Collective affections also play a major role in forming the “we and they” modern identities. For Japanese empire in Sino-sphere, confidence and anxiety are the drives behind modernity. However, I am surprised to learn that Japan, in its imperial era, holds the deepest fears against a primitive, chaotic China. Ambaras shows how loss of children’s bodies stirred up such fears, while loss implies that these children should belong to Japanese nation-state as properties, which informs us that the fear is a modern product. The moving bodies seeking “relations not bounded by the imperatives of territory” (209) therefore challenge the feasibility of modernity in Japan, generating fears of failure – the loss of legitimacy for both modernity and empire. Success of Japan’s early expansion into China couldn’t eliminate such fear (because a large part of China is always messy and out of control), and the fear coexists with the arrogance of a victor, producing the underlying dynamics behind a “popular imaginary constructed Japanese selfhood out of a combination of fear of and desire for the Other” (69).
Ambaras’ engagement with intimate affections is the most fascinating part in this book; when affections (fear, pride, anxiety, etc.) are endowed to nation-states with symbolic, personalized meanings, the author emphasizes that the territoriality and spatial imaginaries of the Japanese empire are imbued with human experiences and emotions that both deny and reinforce static borders; such contradictory picture reveals a mixture of nationalism and individualism unavoidable in the imperial era. Empire can also “fear”, if one recalls the contradictory mixture of (fake) democracy and subject responsibilities stipulated in the 1889 imperial constitution which problematizes the legitimacy of the empire. However, I also feel problematic about the state-person analogy because a large part of intermediated information is omitted (or could not be found at all); for the stories of abducted Japanese women, Japanese officials and press are the main storytellers. They represent the institutional level of the empire. How about the voices from local community level (from both China and Japan)? How did these women’s interethnic intimacies alter the social relations in their original communities and Chinese new homes? How could we explain the great efforts put into both “rescue missions” from Japan and defensive options from Chinese villages, if the women are considered as marginalized people by both sides?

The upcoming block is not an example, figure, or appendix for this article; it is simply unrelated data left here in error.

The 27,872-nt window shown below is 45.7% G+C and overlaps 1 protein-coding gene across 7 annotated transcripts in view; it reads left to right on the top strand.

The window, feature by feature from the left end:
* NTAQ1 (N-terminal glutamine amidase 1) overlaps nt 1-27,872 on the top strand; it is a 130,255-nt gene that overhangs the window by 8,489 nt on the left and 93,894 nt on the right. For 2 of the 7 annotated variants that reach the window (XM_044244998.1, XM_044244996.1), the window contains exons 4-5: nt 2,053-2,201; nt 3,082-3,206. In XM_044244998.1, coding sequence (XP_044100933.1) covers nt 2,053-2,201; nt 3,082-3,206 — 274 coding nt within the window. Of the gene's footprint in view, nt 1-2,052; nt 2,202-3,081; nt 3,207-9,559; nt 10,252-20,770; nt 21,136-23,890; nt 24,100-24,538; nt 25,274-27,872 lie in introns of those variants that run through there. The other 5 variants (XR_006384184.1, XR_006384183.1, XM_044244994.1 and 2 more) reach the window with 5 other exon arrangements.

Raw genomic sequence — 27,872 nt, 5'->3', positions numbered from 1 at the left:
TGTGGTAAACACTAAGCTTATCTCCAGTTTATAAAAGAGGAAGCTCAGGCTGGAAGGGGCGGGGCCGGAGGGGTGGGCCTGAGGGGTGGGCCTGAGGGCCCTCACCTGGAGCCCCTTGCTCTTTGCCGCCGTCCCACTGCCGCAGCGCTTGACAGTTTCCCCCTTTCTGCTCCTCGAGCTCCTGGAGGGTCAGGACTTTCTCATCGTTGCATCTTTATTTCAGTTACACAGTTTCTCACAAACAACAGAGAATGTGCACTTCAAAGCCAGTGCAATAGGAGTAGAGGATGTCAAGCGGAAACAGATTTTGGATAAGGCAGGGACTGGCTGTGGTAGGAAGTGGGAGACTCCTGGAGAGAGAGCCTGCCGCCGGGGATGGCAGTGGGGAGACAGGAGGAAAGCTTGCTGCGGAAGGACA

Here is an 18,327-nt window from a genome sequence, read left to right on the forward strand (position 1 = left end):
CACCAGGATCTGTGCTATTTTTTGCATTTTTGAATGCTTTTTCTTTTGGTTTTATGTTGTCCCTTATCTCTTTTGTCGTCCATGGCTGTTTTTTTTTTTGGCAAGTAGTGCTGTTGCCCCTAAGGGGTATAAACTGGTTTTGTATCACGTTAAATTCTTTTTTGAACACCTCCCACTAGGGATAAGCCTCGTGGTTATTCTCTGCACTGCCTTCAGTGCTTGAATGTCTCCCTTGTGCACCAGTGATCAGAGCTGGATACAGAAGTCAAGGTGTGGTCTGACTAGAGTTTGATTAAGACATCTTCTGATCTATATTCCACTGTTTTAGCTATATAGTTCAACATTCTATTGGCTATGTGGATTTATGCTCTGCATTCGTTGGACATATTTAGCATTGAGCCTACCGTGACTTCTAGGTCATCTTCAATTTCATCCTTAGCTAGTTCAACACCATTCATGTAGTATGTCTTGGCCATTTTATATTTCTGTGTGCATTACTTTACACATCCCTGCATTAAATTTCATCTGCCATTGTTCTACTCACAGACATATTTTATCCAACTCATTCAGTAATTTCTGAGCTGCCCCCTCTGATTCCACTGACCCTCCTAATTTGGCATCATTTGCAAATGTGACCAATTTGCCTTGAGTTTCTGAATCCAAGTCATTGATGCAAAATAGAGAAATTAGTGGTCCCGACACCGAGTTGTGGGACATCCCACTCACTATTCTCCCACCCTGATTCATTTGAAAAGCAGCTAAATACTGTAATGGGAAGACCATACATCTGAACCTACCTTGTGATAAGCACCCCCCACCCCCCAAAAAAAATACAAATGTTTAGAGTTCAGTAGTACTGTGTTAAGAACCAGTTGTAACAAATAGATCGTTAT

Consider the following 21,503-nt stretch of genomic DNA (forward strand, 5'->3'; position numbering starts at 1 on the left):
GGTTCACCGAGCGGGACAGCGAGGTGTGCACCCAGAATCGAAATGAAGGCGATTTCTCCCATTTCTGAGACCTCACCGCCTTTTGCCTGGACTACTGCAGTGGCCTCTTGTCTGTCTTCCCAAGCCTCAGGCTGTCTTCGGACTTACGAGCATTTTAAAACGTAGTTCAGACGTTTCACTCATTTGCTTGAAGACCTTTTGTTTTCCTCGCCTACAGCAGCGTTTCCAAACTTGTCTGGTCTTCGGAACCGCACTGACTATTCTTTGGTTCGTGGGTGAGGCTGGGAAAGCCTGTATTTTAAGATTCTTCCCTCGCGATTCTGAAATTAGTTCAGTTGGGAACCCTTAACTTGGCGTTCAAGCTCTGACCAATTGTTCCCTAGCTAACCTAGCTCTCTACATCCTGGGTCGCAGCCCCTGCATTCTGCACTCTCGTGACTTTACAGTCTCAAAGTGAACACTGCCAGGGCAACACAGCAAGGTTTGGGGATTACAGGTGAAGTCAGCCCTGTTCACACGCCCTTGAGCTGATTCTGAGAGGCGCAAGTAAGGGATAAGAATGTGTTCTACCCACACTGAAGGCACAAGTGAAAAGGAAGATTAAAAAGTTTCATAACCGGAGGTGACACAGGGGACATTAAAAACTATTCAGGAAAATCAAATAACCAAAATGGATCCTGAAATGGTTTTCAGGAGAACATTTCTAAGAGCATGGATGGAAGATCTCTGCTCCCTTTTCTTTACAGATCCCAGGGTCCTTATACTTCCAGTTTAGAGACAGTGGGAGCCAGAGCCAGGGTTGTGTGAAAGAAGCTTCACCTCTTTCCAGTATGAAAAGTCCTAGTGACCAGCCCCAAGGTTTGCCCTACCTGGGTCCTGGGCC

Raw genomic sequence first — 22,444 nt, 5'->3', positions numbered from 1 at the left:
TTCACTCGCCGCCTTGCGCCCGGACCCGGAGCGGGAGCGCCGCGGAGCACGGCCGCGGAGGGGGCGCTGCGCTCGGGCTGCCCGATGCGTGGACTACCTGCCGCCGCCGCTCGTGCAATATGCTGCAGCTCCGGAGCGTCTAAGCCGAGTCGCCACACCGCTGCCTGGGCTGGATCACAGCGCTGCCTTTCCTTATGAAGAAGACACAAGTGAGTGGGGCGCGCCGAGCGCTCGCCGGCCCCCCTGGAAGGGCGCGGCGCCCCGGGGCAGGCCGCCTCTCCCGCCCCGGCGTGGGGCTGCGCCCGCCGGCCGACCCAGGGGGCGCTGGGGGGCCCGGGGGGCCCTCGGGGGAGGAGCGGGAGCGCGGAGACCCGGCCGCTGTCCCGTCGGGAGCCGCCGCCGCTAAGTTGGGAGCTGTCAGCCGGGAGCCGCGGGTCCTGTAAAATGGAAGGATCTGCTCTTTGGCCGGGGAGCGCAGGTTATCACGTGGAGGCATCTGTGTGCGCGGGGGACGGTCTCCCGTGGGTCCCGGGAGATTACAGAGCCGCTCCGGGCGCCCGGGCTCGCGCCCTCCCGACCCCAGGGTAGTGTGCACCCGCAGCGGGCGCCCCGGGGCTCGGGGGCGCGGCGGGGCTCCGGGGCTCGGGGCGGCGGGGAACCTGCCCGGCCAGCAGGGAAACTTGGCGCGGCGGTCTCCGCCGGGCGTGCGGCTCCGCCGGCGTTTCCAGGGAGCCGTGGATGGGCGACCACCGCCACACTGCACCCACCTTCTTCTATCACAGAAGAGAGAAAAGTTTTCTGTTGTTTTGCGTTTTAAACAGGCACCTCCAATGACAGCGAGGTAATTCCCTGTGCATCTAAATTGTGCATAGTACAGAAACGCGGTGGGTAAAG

For the conclusion part, I was expecting a multi-level conceptual framework of intimacy that starts from individual level, to a local community level, then institutional level, and finally proceed to larger social and political structures and decision-making processes. Meanwhile, I admit there is a necessity to tear down the walls between different levels, to flatten the abstract power relations and nation-state structures by specifying the roles played by human actors. Although the narration is sporadic and confusing sometimes, it seems to me very much closer to the reality.